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Archive for December, 2012

Seven New Years Resolutions for a Better Practice

  • I will fire my worst client: This client is the one that calls you almost every day, sends you hourly emails, never has enough for a retainer and bickers about paying your fees. When ending the retainer, make sure you comply with the Rules of Professional Conduct.
  • I will book my vacation: Your body and mind need a vacation and some downtime. Grab your calendar and block off two weeks for a vacation. Make sure to coordinate with your spouse/significant other. Under no circumstances do you book anything during those two weeks. Schedule it now and make
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Posted in: Reading: Recommended

À La Recherche Des Livres Perdus, or 50 Ways to Lose Your Books

The Time of Humans

Libraries used to spend hours searching for missing books. We lose books when they get misshelved, mislabeled, mislocated, forgotten in offices, homes, or stolen. When I worked as a searcher, I found satisfaction in figuring out different ways to find lost books and finding them. However, I also know the emotional toll of looking for so many books and more often than not, finding very few. Or discovering that a patron has torn out a chapter from a book or removed contents from a looseleaf binder because they did not want to pay for copies or . . . [more]

Posted in: Legal Information

Lawyer Files to Sue Over Sandy Hook Shooting

Last Thursday, Irving Pinsky filed a complaint with the Claims Commissioner J. Paul Vance Jr. requesting permission to sue the State of Connecticut for $100 million on behalf of a six-year old girl who survived the Sandy Hook school shooting. The young girl heard screaming and gunfire. The claim states,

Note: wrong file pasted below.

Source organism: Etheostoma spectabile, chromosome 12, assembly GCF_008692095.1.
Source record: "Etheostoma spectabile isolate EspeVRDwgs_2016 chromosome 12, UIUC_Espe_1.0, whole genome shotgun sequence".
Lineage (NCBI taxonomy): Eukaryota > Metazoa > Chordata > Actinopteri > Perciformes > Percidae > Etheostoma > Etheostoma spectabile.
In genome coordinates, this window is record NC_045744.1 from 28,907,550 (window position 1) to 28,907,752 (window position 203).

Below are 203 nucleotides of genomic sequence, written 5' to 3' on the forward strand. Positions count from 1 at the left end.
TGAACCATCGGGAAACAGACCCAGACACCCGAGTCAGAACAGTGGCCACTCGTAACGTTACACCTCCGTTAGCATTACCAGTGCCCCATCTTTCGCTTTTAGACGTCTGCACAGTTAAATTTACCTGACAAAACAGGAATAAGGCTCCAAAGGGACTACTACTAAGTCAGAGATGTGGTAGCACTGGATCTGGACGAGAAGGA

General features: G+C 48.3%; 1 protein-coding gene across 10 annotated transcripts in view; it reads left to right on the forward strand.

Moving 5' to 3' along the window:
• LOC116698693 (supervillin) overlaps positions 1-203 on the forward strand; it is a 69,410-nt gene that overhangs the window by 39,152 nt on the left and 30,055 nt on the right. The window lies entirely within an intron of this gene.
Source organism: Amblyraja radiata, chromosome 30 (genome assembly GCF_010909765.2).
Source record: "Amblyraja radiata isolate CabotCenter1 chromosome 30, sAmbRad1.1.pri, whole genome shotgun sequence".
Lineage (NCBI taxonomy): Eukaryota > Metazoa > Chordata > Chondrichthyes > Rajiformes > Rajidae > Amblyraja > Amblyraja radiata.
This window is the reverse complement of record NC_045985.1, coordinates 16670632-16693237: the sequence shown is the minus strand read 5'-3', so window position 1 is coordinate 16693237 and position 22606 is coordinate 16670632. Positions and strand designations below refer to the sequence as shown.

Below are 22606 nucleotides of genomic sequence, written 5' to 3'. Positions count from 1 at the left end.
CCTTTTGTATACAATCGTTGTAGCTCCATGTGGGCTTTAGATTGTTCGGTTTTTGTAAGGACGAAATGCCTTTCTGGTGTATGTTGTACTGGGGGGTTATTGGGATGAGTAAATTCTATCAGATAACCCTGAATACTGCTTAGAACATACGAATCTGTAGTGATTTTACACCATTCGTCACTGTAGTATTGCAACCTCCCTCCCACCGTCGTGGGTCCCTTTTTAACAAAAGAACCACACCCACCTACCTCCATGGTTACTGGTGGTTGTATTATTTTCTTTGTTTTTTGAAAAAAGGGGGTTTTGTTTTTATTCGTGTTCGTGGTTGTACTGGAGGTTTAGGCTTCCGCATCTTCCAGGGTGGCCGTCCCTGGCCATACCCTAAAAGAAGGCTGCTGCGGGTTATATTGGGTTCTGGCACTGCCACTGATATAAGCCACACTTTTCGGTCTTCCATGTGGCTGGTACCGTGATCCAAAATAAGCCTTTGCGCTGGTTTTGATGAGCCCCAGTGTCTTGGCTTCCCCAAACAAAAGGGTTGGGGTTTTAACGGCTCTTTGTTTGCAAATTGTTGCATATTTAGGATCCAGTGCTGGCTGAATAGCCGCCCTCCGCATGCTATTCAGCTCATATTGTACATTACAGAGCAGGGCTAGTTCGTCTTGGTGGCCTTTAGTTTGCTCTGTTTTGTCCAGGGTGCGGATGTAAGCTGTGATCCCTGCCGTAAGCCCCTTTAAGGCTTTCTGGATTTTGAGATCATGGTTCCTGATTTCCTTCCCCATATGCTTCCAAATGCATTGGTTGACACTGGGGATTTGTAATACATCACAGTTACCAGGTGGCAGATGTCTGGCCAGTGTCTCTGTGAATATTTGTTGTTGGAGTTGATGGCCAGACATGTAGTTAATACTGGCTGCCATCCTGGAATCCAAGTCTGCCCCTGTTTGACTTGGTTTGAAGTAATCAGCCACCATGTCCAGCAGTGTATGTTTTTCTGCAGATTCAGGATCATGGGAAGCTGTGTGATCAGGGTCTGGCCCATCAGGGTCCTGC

As a consequence, the claimant-minor child has sustained emotional and psychological trauma and injury, the nature and extent of which are yet to be determined.

The State enjoys general immunity from actions without consent of the Commissioner.

Pinsky claims that Board of Education, Department of Education and Education Commissioner all . . . [more]

Posted in: Substantive Law: Foreign Law

Resolutions to Avoid Criminal Law Claims

  • I will take the time to ensure the client understands my recommendations: Failing to effectively communicate with the client is just as much a claims pitfall in criminal law as in other areas. This could be because of the rushed nature of many “courthouse steps” conversations, or the fact that the lawyer’s years of experience on cases may obscure the fact that the client doesn’t fully understand the course of action the lawyer recommends. There is a risk that clients may later regret their choices and make a claim against the lawyer. To guard against this, be sure to
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Posted in: Practice of Law, Reading: Recommended

Interop Interapps

While putting together the Sinch Online Legal Services Conference (SOLSC) for March 2013, it was obvious that the potential speakers had grown dramatically over the last year or so. However, legal IT consultant Ron Friedmann commented in June 2012 that there has been less than expected online legal service activity since the previous update of his list of online legal services. He said:

About one-half of the firms that offered online services in 2006 no longer do. About an equal number of firms, however, have since created online services.

A reason we have different views of activity may be that . . . [more]

Posted in: Legal Technology

The Friday Fillip: Lists (Agendas, Rolls, Inventories, Enumerations, Indices, Catalogues, Et Cetera)

It is that time of year. Having made your wish list, checked it twice, you’ve found out whether you’d been naughty or nice. And now it remains to make your list of New Year’s resolutions.

I’ve been here with the Fillip before, I know. But that was almost two years ago; and besides, a second Fillip about lists makes the beginnings of a list. This year, the New Yorker, unable to resist this invitation to self-reference that a discussion of lists evokes, offers up a hyperlinked list of the Hundred Best Lists of All Time. It proceeds, late-show . . . [more]